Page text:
I’m trying to decide what to plant around my peach, pear, plum, and appletrees to discourage insects. I’ve got some garlic chives that I need to move, so I will try them. I have some mint, but it gets so thick that I think it might compete too much. What other plants might help?
Ken W Wilson wrote:I’m trying to decide what to plant around my peach, pear, plum, and apple trees to discourage insects. I’ve got some garlic chives that I need to move, so I will try them. I have some mint, but it gets so thick that I think it might compete too much. What other plants might help?
I think you're on the right track. Garlic chives grow really well for me, so I use them quite a bit. Any plants with strong smells are the ones I use, along with daffodils to help with burrowers. Mint does spread like crazy but I haven't notice adverse effects to the trees I have put it around. As well as plants to deter insects, I try to plant things to draw the good guys as well. I just started using dill so it's too soon for me to tell if it is working, but I tend to err on the side of the more diversity, the better. I want to deter some things and draw others, so I just plant as many different things as possible and let nature do Her thing. I focus on perennials now to let the mini-ecosystems develop, but still use annuals. Self-seeders get priority there.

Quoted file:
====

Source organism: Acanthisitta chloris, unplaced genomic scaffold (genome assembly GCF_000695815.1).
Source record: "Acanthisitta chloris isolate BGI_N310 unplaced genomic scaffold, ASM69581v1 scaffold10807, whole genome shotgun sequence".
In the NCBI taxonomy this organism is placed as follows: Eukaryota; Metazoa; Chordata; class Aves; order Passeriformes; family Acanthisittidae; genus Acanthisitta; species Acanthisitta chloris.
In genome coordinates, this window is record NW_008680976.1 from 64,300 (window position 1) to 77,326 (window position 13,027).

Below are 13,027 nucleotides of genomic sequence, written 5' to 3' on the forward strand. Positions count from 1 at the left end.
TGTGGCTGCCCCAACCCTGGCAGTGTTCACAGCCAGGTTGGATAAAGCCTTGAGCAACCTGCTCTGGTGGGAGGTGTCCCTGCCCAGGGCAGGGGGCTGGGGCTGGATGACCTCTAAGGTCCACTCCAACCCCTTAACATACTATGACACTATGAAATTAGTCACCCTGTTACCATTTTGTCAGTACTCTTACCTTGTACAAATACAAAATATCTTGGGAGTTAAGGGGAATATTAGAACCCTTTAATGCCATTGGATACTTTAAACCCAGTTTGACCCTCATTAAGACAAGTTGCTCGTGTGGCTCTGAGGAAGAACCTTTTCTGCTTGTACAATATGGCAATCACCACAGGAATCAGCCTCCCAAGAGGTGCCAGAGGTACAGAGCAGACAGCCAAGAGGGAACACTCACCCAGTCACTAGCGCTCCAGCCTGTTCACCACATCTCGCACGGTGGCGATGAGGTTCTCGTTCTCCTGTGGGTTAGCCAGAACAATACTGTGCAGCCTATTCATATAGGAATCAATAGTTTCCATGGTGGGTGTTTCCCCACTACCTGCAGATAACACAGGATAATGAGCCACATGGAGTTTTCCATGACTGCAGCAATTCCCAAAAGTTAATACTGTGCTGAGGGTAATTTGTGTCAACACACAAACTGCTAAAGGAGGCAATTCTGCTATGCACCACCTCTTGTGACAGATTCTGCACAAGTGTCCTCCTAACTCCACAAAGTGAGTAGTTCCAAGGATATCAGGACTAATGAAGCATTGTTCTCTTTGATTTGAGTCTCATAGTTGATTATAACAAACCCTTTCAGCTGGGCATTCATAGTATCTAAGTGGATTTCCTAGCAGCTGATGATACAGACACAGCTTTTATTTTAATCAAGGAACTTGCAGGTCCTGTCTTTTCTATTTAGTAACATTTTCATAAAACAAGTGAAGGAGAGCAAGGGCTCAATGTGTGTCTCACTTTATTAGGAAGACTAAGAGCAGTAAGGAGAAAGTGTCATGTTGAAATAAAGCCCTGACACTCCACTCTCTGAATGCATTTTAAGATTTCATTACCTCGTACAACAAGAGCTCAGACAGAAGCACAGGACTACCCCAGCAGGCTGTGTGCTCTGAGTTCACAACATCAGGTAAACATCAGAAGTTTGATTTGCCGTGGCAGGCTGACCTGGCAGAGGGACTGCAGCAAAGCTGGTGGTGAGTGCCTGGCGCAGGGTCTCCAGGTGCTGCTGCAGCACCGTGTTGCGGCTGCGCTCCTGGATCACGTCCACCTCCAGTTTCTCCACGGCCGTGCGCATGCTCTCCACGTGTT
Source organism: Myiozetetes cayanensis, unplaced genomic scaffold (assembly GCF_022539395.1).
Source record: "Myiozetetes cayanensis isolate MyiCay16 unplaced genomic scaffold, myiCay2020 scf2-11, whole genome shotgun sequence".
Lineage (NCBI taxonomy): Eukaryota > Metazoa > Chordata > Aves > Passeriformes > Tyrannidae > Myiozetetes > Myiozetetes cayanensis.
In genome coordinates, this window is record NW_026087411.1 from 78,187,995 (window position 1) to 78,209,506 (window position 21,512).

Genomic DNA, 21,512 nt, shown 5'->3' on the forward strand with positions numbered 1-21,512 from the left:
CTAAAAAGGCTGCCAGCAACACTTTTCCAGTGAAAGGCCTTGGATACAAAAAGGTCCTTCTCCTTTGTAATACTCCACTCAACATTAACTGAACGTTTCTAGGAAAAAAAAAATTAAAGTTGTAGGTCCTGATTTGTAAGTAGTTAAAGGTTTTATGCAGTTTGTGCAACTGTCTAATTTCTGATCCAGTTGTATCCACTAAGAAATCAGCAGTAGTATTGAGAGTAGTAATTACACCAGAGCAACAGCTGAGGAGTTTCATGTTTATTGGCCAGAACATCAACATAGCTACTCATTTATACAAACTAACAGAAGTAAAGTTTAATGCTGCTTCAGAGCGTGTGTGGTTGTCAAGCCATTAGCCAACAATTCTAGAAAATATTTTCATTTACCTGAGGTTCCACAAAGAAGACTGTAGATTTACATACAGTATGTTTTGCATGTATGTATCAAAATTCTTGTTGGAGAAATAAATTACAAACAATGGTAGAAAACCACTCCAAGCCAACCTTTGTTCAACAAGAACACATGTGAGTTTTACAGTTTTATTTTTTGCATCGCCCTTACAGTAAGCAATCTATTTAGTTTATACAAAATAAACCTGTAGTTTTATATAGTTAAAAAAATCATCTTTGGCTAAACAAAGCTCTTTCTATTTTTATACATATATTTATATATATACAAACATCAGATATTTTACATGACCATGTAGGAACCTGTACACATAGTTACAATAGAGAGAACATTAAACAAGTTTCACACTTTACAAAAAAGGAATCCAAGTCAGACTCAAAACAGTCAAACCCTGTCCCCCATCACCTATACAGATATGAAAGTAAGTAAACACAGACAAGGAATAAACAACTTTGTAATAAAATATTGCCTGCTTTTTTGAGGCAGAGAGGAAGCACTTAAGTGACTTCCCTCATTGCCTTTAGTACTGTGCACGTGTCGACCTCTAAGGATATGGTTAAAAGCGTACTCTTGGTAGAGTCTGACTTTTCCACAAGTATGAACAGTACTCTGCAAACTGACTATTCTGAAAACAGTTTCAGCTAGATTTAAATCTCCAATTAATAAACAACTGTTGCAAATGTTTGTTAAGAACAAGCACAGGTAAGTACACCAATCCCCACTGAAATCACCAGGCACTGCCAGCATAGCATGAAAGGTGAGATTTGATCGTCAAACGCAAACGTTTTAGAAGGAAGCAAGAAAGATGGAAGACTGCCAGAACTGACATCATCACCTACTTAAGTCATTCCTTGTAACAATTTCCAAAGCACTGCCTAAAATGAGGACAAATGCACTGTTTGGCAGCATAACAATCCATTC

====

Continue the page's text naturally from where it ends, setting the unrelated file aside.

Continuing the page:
Plants that attract beneficial insects which are predators to the pests would be a good choice. Plants that have umbel flower clusters are often the ones that attract these beneficial insects. Here is a link with a good list of the plants that you are looking for. Plants That Attract Beneficial Insects
My Food Forest - Mile elevation. Zone 6a. Southern Idaho <--I moved in year two...unfinished...probably has cattle on it.
this is supposed to be a surprise, but it smells like a tiny ad:
Ernie and Erica Wisner's Rocket Mass Heater Everything Combo